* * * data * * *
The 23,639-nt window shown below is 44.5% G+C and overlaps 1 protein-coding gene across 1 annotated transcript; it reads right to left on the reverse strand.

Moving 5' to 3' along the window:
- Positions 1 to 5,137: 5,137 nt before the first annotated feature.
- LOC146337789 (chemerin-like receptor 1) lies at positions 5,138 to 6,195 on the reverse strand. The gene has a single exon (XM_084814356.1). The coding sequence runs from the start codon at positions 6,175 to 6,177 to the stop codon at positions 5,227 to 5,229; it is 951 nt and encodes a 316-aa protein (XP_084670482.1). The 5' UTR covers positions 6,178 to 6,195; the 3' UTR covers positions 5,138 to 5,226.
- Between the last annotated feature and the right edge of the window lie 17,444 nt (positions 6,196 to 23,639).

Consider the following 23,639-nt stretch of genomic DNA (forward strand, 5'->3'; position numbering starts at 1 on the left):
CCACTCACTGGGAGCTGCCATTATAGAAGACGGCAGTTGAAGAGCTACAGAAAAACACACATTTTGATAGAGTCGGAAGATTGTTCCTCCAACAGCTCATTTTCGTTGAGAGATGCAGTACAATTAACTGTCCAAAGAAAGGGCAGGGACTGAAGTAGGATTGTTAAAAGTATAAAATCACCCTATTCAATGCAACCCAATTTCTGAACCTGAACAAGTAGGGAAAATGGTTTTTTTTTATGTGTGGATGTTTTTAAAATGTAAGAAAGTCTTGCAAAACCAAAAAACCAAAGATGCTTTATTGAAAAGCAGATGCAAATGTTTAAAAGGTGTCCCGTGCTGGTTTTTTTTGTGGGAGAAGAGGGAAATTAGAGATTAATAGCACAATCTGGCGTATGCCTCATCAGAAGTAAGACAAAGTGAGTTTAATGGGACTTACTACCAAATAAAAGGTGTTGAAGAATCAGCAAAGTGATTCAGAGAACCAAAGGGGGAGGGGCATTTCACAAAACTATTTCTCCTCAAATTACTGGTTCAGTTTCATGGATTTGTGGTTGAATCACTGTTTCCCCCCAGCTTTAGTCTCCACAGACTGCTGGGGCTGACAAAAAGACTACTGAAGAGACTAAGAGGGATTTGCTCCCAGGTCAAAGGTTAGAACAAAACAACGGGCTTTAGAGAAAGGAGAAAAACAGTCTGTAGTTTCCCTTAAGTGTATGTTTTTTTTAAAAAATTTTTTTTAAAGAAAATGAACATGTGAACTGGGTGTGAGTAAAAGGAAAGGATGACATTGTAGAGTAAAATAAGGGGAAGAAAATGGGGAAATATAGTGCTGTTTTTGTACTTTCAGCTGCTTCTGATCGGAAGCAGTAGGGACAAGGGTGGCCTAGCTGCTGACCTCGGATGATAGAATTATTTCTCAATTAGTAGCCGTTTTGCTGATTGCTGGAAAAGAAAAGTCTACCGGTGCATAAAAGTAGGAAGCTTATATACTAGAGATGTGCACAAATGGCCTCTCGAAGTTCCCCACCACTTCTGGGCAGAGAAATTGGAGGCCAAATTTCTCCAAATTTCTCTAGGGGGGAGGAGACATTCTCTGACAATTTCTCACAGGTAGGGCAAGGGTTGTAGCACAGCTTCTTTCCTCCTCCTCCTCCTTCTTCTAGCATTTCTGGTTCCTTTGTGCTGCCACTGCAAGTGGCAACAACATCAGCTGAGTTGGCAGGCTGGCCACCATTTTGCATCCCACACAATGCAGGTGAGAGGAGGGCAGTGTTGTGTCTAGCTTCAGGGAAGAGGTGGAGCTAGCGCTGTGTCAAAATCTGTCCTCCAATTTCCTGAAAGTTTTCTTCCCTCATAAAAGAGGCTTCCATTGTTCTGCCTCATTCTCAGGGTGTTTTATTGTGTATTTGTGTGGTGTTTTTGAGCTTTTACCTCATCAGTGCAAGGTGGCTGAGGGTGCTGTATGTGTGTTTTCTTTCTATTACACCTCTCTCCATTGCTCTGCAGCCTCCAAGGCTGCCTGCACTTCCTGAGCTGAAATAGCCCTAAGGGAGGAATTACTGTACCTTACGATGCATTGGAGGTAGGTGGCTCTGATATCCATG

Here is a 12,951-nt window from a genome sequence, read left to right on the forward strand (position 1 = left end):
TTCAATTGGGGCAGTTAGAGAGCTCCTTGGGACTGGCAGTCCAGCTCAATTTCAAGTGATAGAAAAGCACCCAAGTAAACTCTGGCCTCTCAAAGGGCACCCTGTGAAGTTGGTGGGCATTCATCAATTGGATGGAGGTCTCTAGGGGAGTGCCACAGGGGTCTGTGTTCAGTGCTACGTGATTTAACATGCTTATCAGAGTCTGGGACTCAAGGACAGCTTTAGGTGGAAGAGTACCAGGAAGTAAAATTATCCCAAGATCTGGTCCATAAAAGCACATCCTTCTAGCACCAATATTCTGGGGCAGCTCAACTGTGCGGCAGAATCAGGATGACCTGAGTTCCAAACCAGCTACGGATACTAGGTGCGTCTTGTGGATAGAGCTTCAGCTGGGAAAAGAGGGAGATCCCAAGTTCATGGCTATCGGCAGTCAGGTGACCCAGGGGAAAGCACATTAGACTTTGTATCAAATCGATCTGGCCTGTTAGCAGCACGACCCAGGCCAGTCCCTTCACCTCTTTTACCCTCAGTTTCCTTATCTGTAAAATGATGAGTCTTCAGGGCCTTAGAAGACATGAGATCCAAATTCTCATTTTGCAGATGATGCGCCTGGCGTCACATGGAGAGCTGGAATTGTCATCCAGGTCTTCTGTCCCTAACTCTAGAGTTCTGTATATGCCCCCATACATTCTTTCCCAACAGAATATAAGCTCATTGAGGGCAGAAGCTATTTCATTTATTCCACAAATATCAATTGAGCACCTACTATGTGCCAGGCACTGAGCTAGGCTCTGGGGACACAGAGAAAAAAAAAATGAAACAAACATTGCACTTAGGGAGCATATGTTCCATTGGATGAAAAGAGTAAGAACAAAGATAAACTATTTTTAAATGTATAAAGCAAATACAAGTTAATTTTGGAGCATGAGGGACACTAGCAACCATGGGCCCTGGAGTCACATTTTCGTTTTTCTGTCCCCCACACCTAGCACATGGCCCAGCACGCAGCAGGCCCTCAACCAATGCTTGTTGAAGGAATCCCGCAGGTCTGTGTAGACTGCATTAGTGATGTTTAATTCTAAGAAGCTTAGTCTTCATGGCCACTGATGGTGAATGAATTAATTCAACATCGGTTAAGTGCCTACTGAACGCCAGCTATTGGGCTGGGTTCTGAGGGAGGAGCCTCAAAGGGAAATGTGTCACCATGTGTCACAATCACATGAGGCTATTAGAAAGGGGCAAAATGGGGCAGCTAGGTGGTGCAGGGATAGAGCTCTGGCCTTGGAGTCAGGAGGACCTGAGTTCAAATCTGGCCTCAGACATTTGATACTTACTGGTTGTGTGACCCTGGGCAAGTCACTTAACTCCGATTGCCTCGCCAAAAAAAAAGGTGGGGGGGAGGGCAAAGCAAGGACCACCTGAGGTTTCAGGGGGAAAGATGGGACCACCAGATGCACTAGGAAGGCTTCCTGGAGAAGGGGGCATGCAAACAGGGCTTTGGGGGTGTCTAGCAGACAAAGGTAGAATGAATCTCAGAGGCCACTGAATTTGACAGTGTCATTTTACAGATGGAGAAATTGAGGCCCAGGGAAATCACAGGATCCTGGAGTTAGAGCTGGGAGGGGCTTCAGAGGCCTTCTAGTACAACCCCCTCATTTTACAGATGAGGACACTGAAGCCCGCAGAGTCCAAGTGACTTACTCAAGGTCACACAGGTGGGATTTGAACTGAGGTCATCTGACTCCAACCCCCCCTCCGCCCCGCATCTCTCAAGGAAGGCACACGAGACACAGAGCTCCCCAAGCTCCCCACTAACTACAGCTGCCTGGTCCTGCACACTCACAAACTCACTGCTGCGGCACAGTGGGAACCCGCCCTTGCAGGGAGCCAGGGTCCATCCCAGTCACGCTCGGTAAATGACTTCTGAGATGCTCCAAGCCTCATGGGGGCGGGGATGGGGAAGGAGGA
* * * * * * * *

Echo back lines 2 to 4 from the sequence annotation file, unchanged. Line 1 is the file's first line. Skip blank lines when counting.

Moving 5' to 3' along the window:
- Positions 1 to 5,137: 5,137 nt before the first annotated feature.
- LOC146337789 (chemerin-like receptor 1) lies at positions 5,138 to 6,195 on the reverse strand. The gene has a single exon (XM_084814356.1). The coding sequence runs from the start codon at positions 6,175 to 6,177 to the stop codon at positions 5,227 to 5,229; it is 951 nt and encodes a 316-aa protein (XP_084670482.1). The 5' UTR covers positions 6,178 to 6,195; the 3' UTR covers positions 5,138 to 5,226.